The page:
Though we seeded fewer acres this spring, May was still pretty tense. After 24 years of service, our IH seed drill was replaced by an air seeder. Buying a used unit only adds to the adventure. The usual pre-sale reconditioning didn’t happen at the dealership but rather over 2 or 3 days in our yard. It wasn’t pretty. Four trips in three days for parts would try anyone’s patience.
So when I had the opportunity to check in at my hotel room a few hours before the start of a two-day Credit Union planning session in St. Paul, I jumped at it.
I was staying at the nearly new Super 8 at the east-end of town, sandwiched between the mall and Smyl Motors. The hotel boasts a waterslide and complimentary continental breakfast.
I settled into my third floor room at 2 P.M. intent on doing one of two, okay three things–some writing or some work on my university course or grabbing a nap. Like a good girl I wrote in silence at the cherry wood desk. I sipped a decaf and silently applauded my focus. It would have been easy to watch TV or read the Journal and National Post I’d stuffed in my bag.
My room was as comfy as any hotel room can be. The TV, coffee maker and hair dryer are what we’ve come to expect. The microwave, bar fridge, iron and ironing board are nice perks I didn’t use but appreciated nonetheless.
I’m not sure if I love paisley fabric because of its richness of design and color or because it seems old-fashioned. At any rate, a navy, taupe, green, rust version covered the beds and window valance. A coordinating tapestry fabric covered the three stuffed arm chairs. The rich cherry wood of the furniture and mirror frames was another favorite of mine. Two not-so-bad art prints hung over the beds. The flecked navy carpet was still new enough and clean enough not to creep me out.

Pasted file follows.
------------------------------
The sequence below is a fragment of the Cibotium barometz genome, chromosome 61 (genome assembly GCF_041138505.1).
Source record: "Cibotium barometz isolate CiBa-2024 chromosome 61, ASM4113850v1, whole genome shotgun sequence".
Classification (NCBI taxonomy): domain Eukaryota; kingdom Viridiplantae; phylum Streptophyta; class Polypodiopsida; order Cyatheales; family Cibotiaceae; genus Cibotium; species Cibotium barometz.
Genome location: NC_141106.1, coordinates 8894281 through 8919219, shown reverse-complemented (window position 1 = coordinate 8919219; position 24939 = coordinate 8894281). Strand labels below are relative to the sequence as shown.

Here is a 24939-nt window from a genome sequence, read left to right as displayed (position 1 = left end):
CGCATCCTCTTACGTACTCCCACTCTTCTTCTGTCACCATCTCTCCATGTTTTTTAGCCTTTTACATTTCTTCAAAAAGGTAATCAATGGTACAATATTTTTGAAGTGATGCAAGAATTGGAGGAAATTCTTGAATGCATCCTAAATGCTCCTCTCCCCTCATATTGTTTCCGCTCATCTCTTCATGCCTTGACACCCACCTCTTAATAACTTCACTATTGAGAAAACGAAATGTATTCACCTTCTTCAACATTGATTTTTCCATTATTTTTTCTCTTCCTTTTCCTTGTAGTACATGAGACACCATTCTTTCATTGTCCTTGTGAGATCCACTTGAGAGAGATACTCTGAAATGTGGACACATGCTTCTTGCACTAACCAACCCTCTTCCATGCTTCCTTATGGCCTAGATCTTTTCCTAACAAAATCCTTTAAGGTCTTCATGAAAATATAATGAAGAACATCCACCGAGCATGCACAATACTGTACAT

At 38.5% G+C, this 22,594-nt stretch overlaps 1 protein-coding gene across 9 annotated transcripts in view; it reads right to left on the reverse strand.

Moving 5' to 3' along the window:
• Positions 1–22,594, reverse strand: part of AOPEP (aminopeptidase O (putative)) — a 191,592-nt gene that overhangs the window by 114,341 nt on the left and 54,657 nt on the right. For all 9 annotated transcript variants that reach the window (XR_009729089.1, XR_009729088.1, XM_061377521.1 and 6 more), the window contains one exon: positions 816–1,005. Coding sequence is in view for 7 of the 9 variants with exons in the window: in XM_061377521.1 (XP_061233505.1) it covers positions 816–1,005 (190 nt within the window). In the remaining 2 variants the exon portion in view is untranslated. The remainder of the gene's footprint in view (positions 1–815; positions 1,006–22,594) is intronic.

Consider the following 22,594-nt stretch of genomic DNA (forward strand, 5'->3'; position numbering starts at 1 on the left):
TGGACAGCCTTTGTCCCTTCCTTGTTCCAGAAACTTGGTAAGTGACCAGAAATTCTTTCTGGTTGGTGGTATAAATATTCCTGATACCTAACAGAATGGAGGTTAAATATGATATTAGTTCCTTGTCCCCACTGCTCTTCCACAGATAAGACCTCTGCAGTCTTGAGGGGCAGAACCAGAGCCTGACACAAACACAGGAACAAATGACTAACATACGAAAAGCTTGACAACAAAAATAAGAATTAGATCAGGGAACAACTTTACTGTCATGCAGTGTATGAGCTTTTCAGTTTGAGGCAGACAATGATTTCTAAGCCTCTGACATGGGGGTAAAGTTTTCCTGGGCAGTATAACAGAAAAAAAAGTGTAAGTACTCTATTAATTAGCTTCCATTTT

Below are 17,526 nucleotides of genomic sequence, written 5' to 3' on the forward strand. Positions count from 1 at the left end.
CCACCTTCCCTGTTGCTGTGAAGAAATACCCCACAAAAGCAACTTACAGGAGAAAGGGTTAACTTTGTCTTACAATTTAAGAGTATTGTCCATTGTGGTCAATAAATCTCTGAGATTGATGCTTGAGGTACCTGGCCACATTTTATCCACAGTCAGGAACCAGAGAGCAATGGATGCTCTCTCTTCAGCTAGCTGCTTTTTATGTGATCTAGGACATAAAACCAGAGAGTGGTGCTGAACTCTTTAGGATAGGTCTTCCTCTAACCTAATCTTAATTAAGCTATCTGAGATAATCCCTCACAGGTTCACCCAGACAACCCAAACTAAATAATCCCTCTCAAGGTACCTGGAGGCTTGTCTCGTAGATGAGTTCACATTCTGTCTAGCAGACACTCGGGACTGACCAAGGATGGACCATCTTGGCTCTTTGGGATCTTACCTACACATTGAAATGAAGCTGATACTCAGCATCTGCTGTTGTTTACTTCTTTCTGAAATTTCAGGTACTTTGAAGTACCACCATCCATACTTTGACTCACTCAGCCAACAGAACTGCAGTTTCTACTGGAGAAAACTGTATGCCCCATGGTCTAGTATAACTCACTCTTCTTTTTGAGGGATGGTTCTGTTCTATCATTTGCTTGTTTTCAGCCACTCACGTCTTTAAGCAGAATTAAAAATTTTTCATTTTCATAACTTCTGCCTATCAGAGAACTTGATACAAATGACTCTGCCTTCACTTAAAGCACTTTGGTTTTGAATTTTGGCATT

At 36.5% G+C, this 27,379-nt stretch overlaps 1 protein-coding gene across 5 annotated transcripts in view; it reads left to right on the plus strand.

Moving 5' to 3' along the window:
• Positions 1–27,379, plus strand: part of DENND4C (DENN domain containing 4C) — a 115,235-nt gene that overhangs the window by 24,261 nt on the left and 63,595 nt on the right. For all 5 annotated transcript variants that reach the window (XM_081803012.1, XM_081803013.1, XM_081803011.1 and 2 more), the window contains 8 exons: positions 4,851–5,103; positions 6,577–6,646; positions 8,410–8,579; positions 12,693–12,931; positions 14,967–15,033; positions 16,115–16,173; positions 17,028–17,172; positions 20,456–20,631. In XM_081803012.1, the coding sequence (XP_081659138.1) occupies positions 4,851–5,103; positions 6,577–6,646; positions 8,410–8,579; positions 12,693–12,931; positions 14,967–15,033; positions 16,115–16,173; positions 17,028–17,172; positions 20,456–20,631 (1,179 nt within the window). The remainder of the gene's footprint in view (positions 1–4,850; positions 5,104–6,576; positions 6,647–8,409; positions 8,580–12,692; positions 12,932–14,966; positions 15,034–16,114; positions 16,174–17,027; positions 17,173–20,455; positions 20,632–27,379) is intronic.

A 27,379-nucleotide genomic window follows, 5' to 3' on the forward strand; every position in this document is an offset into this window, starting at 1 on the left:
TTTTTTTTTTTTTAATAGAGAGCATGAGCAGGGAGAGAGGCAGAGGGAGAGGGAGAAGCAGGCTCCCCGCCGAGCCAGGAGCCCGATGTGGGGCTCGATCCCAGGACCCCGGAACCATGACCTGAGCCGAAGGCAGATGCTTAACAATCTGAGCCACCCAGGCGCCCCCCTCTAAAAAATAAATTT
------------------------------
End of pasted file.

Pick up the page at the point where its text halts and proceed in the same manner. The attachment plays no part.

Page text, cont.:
Though this certainly wasn’t the poshest hotel I’ve ever stayed in, it got me wondering about the appeal of hotel rooms.
Is it the notion–true or not–of being on a holiday? Is it the anonymity? The privacy? It certainly wasn’t the view, this time.
I think, for me, it’s the sense of escape and focus it affords. At home, the telephone or family or minutiae of daily living can grind you down. Distractions abound. Though my home is a comfortable refuge furnished and decorated to my taste and for my convenience, it’s easy to get sidetracked. I can see why some authors sequester themselves away at hotels or retreat sites to do the tough, focused hours serious writing requires.
I’m just grateful for the 3 1/2 hours of time, silence and focus I was able to steal during spring seeding. Try it next chance you get. It’s a good thing from where I sit.
*Reprinted with permission